Codes and Frequencies
CHILD reports whether there is a child under the age of 18 present during the activity.
Users should note that the MTUS does not distinguish household children from non-household children (as does the ATUS), or the diarists' own children from other children. In the MTUS case, the flag that a child was present simply means at least one person aged less than 18 is with the diarist.
Comparability — Index
Users should use caution as some original surveys do make the distinctions between household and non-household children, or the respondents' own children from other children.
Comparability — Finland [top]
In 2009, child presence is reported only for children under 10 years old. Presence of other family members (except for the spouse) and friends older than 10 years old is reported in the OAD variable.
Comparability — France [top]
In 1985, child presence variable in the diary reflected presence of a household child aged younger than 25 years old. For households where all children in the household are aged lt 18, this variable has the same meaning as other files. Where all children of other household members are aged 18-24, we coded this who else was present time into OAD and not into CHILD. In households where there are children aged lt 18 and aged 18-24, a 1 value for this variable may not have the same meaning as other MTUS files.
Comparability — Hungary [top]
In 1999, in episode file (a co-presence of a child) is constructed based on the original variable describing co-presence in the Hungarian data. However, no information was available on the age of the child. Child includes also grandchildren but in either case their age is not specified.
In 2009, within the Hungary source data, there is no information on the actual age of the child. For this variable, it is assumed that the child present is less than 18. This variable also includes grandchildren.
Comparability — Italy [top]
The presence of children is limited to family under 10 years old.
Comparability — Spain [top]
The presence of children is limited to household children under 10 years old.
Comparability — United Kingdom [top]
In 1983, a child is present when the respondent reports being with own children or children.
In 1987, a child is present when the respondent reports the following categories: own household: own children; other household family: children; other household family: own children; children from other families or households. A child is also coded as present when the respondent reported one of the following activities: feed, food preparation for child, infant; wash, change baby or child; get child/baby up/put to bed; babysit other people's child; other care of babies; read to or play with dependents; help child with (school) homework; supervise child.
In 2000, a child is present when the respondent declares to be with household child up to age 9 or with a household child age 10-14. A respondent is also considered with a child during the following main or secondary activities: unspecified physical care and supervision; feeding the child; other specified physical care; teaching the child; reading, playing and talking with child; accompanying child; physical child care as help; teaching a child as help; read/talk to child as help; accompany child as help. Note that unless child diarists reported activities with children, they are not coded as being with other children.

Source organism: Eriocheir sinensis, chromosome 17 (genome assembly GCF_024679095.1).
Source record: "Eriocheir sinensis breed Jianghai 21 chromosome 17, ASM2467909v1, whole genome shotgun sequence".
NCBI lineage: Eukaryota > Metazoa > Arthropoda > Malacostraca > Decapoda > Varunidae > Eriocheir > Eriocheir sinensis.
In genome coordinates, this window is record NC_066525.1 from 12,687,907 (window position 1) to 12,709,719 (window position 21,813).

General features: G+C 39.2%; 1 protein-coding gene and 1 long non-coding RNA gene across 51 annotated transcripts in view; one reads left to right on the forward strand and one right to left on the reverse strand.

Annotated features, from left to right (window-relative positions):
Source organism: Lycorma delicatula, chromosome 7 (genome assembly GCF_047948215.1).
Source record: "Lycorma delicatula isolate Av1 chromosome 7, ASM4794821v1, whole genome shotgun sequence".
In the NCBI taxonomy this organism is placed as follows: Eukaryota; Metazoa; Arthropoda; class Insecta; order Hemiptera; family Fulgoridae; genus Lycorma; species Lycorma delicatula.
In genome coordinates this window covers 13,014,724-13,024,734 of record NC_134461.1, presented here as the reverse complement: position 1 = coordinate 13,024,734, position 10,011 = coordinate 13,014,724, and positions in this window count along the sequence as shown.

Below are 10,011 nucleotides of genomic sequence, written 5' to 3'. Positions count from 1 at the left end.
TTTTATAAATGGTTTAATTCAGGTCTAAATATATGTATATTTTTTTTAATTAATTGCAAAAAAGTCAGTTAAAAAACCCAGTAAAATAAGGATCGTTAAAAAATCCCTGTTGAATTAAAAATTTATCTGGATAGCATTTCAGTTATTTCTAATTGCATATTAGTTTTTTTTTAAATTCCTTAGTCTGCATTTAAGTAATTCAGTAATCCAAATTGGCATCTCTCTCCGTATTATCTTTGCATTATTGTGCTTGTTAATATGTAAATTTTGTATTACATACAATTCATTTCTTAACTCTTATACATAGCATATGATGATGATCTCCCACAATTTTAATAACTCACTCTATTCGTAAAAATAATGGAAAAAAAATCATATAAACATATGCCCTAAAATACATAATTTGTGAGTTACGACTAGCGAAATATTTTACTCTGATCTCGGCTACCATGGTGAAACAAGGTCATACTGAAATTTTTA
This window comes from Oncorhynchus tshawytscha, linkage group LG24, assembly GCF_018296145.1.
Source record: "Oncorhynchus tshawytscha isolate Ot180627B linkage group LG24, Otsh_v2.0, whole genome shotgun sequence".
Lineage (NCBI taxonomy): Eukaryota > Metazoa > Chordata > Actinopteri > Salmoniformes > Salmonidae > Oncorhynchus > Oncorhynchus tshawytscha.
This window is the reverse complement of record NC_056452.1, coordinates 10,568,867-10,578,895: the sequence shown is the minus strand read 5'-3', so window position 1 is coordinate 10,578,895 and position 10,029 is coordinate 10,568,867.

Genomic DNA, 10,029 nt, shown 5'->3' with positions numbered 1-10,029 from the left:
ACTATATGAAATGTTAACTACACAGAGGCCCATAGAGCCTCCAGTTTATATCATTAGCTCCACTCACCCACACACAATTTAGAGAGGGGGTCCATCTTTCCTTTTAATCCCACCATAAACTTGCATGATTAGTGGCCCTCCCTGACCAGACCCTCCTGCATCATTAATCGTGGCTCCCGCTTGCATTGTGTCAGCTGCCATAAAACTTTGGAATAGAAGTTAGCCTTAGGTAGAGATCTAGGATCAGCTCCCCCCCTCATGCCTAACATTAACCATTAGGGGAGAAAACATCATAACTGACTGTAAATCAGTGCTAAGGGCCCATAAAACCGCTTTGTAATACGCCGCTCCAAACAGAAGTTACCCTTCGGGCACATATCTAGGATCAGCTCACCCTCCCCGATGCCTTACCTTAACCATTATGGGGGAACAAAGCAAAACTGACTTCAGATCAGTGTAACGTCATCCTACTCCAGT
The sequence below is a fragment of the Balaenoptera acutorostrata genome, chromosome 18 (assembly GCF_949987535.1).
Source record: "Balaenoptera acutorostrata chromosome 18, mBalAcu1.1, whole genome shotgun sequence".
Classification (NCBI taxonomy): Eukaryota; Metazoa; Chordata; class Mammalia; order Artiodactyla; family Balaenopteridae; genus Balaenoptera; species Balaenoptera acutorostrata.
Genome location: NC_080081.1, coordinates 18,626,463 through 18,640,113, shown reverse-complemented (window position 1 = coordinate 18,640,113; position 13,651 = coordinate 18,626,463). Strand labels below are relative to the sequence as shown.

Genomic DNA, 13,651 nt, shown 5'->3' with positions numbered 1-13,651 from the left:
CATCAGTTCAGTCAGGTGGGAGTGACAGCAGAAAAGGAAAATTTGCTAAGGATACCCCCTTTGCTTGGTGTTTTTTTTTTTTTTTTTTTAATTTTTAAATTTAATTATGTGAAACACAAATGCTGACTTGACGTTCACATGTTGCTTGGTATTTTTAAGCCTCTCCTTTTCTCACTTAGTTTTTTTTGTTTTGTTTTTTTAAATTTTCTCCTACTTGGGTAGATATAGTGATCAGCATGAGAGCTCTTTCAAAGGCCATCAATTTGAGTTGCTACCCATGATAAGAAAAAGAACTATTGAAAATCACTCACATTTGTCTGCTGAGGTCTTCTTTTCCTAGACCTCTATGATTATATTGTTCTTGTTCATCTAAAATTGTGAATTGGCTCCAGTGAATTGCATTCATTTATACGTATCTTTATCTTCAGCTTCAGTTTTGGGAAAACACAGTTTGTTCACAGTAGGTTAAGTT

In 2014, the co-presence of a child is limited to the presence of a child aged 7. Children 8 and older are coded as an other person.
Comparability — United States [top]
In 1965, 1975, 1985, 1992-94 and 1994-95, CHILD is only coded from activities because who else present codes do not identify ages of people present.
In 1998-2001, a child is considered present when who original who variables have values child only or spouse and child.
In 2003 forward, CHILD is considered present when who variables report the presence of one (or more) child(ren) under 18 years old during the activity. In addition, children are coded as present when the main activities in the original data include: providing physical care for children; reading for children; playing with children; arts and crafts with children; play sport with children; talk to or listen to children; help or teach children; looking after children; pick up/drop off children; care for children; help with homework; home schooling children; activity related to child's education; provide medical care for children; obtain medical care for children; activity related to child's health.
- All activities.
- Austria: 1992
- Bulgaria: 2001
- Canada: 2005, 2010
- Finland: 1979, 2009
- France: 1985, 2009
- Hungary: 1999, 2009
- Israel: 1991
- Italy: 2002
- South Africa: 2000
- Spain: 2002, 2009
- United Kingdom: 1983, 1987, 2000, 2014
- United States: 1965, 1975, 1985, 1993, 1995, 1998, 2003-2012